Assembly Speaker Vos to CBS 58: Willing to compromise on abortion law & school funding, Evers doubtful

NOW: Assembly Speaker Vos to CBS 58: Willing to compromise on abortion law & school funding, Evers doubtful

MADISON, Wis. (CBS 58) -- On Thursday, Republican Assembly Speaker Robin Vos indicated a willingness to compromise with Democratic Governor Tony Evers on the state's abortion law and school funding.

The movement comes as many politicos are fearing another four years of partisan gridlock at the statehouse.

CBS 58 was the only tv station to speak with Vos after the Republican caucus met Thursday to vote on party leadership.

Vos has long said he supports abortion exceptions for rape or incest, but he wants the legislature to decide the issue, not the courts. Vos told CBS 58 Capitol Reporter Emilee Fannon, "I think that should be our first option. So it's disappointing, and I hope Governor Evers would maybe reconsider his position to say 'we want judges to be able to make this choice.'"

Vos said he's interested in modifying the state's 19th century law that completely bans abortion with no exceptions. "I was very clear: I ran for office, I've done it for every single time I've run. I believe in the exceptions for rape and incest."

At a Wednesday stop, Governor Evers said the lawsuit against the 1849 law will continue. Evers wants to strike down the law in its entirety, and has long argued the courts should decide, not lawmakers.

Reporters asked the Governor if he thought a compromise was possible. He replied, "On that issue? It's going to be difficult."

Evers added that a legislative solution is unlikely. "If the legislature wants to put a proposal up, we can certainly look at it. But just listening to the comments in the campaign, I don't think it exists."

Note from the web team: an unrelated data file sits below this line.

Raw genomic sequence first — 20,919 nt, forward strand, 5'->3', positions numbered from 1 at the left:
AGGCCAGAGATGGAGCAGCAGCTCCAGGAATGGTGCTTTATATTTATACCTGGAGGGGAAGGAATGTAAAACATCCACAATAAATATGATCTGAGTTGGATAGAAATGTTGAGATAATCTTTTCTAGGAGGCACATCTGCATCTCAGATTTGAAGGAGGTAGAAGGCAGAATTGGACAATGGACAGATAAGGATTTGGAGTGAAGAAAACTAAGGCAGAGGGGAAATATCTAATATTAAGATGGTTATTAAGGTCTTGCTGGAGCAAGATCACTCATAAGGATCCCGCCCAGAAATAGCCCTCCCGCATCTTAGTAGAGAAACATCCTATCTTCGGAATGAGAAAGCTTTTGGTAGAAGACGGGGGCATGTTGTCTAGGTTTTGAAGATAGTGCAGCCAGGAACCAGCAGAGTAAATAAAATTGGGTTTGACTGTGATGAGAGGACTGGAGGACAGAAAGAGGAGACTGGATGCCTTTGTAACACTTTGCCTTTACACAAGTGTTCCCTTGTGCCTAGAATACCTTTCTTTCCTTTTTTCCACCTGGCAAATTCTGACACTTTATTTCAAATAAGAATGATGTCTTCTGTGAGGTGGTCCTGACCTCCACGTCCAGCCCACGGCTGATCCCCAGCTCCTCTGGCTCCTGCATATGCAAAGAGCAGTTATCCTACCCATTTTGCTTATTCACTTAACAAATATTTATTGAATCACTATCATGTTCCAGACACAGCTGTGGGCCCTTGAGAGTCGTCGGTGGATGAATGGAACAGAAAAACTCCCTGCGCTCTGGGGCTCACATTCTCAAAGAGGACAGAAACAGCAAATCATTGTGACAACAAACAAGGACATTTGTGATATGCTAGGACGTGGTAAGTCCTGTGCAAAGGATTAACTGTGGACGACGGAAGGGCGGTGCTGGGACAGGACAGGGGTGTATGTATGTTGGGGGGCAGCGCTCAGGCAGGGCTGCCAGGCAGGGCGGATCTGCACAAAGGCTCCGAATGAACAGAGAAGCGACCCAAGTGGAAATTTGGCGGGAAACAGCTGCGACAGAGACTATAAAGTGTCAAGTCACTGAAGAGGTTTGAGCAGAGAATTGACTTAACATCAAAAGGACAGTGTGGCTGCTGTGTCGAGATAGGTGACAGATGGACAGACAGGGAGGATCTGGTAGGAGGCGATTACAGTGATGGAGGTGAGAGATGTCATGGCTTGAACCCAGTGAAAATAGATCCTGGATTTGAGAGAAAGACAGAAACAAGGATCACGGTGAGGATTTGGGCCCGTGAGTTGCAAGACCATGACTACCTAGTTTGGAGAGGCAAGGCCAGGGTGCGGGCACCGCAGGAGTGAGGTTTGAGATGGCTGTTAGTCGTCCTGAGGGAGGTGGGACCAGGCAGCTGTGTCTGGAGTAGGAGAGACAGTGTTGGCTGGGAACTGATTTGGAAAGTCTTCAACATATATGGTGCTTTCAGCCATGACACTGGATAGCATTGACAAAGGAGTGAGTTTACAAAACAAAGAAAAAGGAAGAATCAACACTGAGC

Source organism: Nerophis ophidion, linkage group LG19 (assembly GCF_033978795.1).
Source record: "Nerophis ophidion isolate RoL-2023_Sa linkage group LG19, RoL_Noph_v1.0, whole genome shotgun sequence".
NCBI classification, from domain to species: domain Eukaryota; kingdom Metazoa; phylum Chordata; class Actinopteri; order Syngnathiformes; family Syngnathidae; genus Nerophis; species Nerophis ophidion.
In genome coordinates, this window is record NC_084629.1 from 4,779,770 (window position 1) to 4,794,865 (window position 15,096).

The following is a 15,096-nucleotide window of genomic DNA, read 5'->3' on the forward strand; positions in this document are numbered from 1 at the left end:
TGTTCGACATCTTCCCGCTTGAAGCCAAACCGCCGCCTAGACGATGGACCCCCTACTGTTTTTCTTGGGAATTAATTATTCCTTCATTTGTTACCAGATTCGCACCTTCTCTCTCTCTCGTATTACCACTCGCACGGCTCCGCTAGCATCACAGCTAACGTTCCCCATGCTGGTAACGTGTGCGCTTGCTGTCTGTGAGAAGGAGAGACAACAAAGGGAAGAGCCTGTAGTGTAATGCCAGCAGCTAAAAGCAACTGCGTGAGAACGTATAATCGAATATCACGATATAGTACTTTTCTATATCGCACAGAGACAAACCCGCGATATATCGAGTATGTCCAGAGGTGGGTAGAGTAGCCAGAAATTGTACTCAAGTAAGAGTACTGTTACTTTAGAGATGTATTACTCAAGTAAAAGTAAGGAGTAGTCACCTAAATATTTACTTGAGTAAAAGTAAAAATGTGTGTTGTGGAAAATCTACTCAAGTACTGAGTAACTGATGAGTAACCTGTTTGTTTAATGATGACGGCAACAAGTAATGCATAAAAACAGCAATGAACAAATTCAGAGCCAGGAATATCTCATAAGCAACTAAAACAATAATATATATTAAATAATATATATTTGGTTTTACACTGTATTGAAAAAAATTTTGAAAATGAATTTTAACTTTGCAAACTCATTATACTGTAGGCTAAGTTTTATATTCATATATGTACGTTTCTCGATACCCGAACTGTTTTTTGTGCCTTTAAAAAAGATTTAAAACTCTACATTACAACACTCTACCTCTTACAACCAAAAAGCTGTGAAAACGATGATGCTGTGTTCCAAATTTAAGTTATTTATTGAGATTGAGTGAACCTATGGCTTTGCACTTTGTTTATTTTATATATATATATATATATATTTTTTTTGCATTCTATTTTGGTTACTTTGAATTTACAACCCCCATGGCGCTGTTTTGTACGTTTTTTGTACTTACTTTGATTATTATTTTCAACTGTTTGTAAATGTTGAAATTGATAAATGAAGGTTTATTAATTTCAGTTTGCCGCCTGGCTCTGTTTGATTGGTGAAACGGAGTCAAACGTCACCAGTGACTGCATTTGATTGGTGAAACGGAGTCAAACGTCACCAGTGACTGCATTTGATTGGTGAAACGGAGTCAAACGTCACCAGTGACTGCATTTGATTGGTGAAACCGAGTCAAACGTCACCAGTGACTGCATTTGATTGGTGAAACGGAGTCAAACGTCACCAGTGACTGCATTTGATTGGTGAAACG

Vos' caucus of 64 Republican representatives is unwieldy. All members may not agree to a law that includes exceptions. Still, Vos said, "I think we need to make sure the definition of the life of the mother is as clear as it can be so we don't have a court, later on, litigating what that is."

For the past four years, Vos and Evers have butted heads on virtually every conceivable issue, but Thursday Vos also indicated there could be another opening on school funding.

Vos said of Evers, "He wants more money, we want some reforms, seems like there's a potential for a deal."

The day before, Evers said Republican lawmakers all represent public schools, and his initial request will be for $2 billion.

Vos countered Thursday, saying, "If he wants more money for schools, we have to have some reform along the way. We're not just going to write a blank check. Because we now see what it looks like over the past couple years."

A spokesperson for Governor Evers did not directly address Vos' comments when reached Thursday night.

They instead passed along the following statement:

The people of Wisconsin rejected radical, divisive state policies on Tuesday, and Gov. Evers is grateful Wisconsinites trust him to keep fighting for them over the next four years.

Gov. Evers looks forward to continuing to work to restore reproductive freedom while finding common ground to help working families facing rising costs, fix our roads and expand high-speed internet, keep our communities safe, and increase investments in our public schools, among other critical issues, that we know Wisconsinites overwhelmingly support.

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